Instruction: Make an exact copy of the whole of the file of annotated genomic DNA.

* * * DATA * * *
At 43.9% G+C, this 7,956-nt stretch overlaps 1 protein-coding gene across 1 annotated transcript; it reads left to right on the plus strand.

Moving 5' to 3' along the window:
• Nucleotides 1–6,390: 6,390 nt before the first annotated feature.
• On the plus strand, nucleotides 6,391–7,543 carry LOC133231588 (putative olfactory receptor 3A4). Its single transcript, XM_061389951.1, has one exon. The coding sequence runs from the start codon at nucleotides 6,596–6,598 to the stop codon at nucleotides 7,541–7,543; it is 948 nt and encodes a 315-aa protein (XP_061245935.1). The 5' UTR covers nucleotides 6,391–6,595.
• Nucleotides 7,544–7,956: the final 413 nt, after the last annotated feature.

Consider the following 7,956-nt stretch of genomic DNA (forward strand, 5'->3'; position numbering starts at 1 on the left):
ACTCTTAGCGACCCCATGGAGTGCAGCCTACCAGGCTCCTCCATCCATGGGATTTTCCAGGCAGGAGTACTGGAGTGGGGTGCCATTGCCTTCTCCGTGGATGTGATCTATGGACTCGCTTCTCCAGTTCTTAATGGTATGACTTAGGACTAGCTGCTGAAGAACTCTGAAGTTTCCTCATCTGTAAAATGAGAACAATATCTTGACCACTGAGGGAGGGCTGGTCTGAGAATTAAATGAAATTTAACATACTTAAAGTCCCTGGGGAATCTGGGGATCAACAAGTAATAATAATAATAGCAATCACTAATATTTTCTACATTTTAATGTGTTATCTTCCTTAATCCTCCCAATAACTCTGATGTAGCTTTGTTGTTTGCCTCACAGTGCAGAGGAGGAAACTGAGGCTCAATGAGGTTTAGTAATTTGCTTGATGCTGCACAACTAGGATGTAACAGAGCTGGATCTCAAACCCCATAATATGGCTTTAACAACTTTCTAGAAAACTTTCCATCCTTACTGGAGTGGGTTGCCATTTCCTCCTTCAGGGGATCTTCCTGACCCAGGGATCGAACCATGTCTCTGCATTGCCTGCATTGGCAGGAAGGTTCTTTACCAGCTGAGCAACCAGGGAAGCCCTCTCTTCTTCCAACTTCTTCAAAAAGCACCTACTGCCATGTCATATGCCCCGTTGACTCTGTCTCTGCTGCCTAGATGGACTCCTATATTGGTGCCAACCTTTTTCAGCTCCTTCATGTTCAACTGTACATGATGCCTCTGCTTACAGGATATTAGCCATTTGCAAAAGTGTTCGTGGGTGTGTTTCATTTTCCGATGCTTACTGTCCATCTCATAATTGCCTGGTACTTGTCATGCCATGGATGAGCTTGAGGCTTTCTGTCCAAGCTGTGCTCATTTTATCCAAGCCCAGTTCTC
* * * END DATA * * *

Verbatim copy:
At 43.9% G+C, this 7,956-nt stretch overlaps 1 protein-coding gene across 1 annotated transcript; it reads left to right on the plus strand.

Moving 5' to 3' along the window:
• Nucleotides 1–6,390: 6,390 nt before the first annotated feature.
• On the plus strand, nucleotides 6,391–7,543 carry LOC133231588 (putative olfactory receptor 3A4). Its single transcript, XM_061389951.1, has one exon. The coding sequence runs from the start codon at nucleotides 6,596–6,598 to the stop codon at nucleotides 7,541–7,543; it is 948 nt and encodes a 315-aa protein (XP_061245935.1). The 5' UTR covers nucleotides 6,391–6,595.
• Nucleotides 7,544–7,956: the final 413 nt, after the last annotated feature.

Consider the following 7,956-nt stretch of genomic DNA (forward strand, 5'->3'; position numbering starts at 1 on the left):
ACTCTTAGCGACCCCATGGAGTGCAGCCTACCAGGCTCCTCCATCCATGGGATTTTCCAGGCAGGAGTACTGGAGTGGGGTGCCATTGCCTTCTCCGTGGATGTGATCTATGGACTCGCTTCTCCAGTTCTTAATGGTATGACTTAGGACTAGCTGCTGAAGAACTCTGAAGTTTCCTCATCTGTAAAATGAGAACAATATCTTGACCACTGAGGGAGGGCTGGTCTGAGAATTAAATGAAATTTAACATACTTAAAGTCCCTGGGGAATCTGGGGATCAACAAGTAATAATAATAATAGCAATCACTAATATTTTCTACATTTTAATGTGTTATCTTCCTTAATCCTCCCAATAACTCTGATGTAGCTTTGTTGTTTGCCTCACAGTGCAGAGGAGGAAACTGAGGCTCAATGAGGTTTAGTAATTTGCTTGATGCTGCACAACTAGGATGTAACAGAGCTGGATCTCAAACCCCATAATATGGCTTTAACAACTTTCTAGAAAACTTTCCATCCTTACTGGAGTGGGTTGCCATTTCCTCCTTCAGGGGATCTTCCTGACCCAGGGATCGAACCATGTCTCTGCATTGCCTGCATTGGCAGGAAGGTTCTTTACCAGCTGAGCAACCAGGGAAGCCCTCTCTTCTTCCAACTTCTTCAAAAAGCACCTACTGCCATGTCATATGCCCCGTTGACTCTGTCTCTGCTGCCTAGATGGACTCCTATATTGGTGCCAACCTTTTTCAGCTCCTTCATGTTCAACTGTACATGATGCCTCTGCTTACAGGATATTAGCCATTTGCAAAAGTGTTCGTGGGTGTGTTTCATTTTCCGATGCTTACTGTCCATCTCATAATTGCCTGGTACTTGTCATGCCATGGATGAGCTTGAGGCTTTCTGTCCAAGCTGTGCTCATTTTATCCAAGCCCAGTTCTC